About Warren, Ohio

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Our History

When the original 13 Colonies of the United States were formed, most of the land west of the Colonies was unsettled. After all, no one knew exactly how far west the land extended. But if you take a look at a map of the eastern United States, you'll notice that northern Ohio is exactly west of Connecticut. As a result, Ohio was originally part of the state of Connecticut.

In 1786, Connecticut gave up claim to this western region except for a strip of land that extended 120 miles wide from east to west and was bordered by Lake Erie on the north and by Pennsylvania on the east. This reserve area, which was governed by Connecticut until 1800, was named the Connecticut Western Reserve. In 1795 the land was sold to venture capitalists for $1.2 million, who then organized the Connecticut Land Company that ultimately surveyed and settled the region. Today this area is known as Northeastern Ohio.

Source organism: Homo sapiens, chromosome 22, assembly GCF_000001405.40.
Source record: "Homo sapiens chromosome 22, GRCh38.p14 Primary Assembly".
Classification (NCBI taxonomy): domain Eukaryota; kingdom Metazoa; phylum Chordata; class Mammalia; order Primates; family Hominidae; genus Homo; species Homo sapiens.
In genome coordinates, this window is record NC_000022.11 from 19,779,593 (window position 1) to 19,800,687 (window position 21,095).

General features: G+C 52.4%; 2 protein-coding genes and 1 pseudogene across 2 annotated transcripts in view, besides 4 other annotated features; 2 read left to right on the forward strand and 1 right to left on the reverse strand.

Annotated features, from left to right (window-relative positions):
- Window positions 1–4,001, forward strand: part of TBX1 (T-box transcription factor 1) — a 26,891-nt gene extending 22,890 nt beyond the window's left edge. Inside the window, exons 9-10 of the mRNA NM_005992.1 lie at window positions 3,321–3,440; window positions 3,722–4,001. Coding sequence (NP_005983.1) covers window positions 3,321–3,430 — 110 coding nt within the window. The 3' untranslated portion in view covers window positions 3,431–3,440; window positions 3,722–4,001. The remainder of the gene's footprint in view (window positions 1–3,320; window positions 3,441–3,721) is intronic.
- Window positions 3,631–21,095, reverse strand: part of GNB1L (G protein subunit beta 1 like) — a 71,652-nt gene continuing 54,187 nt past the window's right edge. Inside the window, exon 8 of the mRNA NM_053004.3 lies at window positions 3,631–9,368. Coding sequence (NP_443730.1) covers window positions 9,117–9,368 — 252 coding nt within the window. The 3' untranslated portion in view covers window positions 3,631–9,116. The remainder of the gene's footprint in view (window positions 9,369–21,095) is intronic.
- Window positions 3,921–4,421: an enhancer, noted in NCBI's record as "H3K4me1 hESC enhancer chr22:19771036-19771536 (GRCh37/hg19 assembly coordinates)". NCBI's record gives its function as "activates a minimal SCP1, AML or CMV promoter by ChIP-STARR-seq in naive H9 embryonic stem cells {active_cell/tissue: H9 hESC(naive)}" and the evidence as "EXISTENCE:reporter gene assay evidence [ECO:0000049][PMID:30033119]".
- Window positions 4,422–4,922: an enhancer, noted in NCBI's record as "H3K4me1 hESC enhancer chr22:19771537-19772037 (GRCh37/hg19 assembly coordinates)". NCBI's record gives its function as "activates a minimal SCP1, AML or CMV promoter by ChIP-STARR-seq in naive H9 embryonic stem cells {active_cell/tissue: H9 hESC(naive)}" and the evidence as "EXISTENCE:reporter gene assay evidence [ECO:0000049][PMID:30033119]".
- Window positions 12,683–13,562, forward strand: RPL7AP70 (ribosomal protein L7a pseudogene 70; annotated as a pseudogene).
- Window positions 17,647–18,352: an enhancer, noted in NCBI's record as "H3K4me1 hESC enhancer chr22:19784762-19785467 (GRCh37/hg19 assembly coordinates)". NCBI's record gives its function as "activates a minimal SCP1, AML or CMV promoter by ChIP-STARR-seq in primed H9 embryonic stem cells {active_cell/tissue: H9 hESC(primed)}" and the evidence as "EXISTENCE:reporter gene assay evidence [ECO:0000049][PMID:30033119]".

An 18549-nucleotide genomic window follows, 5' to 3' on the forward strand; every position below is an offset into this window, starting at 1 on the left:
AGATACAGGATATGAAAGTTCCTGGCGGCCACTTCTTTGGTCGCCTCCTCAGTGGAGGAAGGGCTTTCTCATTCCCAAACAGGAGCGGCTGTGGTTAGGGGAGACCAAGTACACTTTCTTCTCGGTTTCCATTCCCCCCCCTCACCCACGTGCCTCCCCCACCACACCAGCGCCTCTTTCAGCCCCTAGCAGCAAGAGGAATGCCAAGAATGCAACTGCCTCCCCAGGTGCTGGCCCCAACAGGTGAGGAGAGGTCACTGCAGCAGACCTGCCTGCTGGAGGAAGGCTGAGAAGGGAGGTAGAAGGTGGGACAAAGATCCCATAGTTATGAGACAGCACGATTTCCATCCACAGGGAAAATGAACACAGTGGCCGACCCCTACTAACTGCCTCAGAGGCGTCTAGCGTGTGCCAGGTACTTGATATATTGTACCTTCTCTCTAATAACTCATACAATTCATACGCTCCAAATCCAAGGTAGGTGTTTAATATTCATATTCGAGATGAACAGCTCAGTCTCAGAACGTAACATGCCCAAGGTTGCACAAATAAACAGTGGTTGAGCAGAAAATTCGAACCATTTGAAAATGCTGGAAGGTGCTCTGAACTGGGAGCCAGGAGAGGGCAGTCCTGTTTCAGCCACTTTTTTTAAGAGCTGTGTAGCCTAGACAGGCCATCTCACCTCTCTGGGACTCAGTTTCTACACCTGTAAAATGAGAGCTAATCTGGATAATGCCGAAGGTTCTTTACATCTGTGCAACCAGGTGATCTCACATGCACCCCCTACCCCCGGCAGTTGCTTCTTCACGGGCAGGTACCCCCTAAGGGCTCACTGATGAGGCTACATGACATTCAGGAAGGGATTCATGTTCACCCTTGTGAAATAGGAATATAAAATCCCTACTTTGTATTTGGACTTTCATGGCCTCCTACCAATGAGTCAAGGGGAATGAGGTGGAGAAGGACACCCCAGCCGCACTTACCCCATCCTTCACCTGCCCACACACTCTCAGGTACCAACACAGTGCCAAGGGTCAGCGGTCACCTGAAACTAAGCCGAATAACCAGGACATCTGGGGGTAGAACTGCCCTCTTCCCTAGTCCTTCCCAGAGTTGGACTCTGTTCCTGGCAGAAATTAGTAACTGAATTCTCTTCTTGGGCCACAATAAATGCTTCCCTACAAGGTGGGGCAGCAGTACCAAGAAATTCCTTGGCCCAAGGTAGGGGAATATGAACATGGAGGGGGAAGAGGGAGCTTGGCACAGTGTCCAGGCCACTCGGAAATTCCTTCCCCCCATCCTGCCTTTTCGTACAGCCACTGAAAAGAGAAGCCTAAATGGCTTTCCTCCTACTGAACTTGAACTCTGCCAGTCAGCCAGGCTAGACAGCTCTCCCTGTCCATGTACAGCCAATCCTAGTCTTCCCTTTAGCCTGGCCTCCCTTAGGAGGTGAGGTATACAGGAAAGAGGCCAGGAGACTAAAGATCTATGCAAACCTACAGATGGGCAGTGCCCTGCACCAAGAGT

The purchasers and their associates did not necessarily move to the reserve but instead hired agents to sell the land to those who wanted to migrate to the area. As early as 1796, settlers from Connecticut moved to the region earning the area the name "New Connecticut." Today, much of Northeastern Ohio is reminiscent of New England, especially in architecture.

Trumbull County also played a significant role in the Underground Railroad movement. As early as 1823, local citizens were helping fugitive slaves escape to the north. By 1837, Trumbull County had 30 anti-slavery societies with membership totaling close to 1,500. And according to historians, Trumbull County had more escape routes than any other county in Ohio -- 153 miles. The Warren-Ashtabula Turnpike, which is known today as Route 45 (Mahoning Avenue), was the most direct route to Canada. "Stations" were scattered throughout the county and there were 22 official "conductors." Many of those hiding places are still standing today.

There is so much history in Warren, Ohio. We have many structures still standing as well as monuments to remember who we are and where we came from.

Want more history of Warren or of Ohio? Click Here

Or view some historical pictures here.

 

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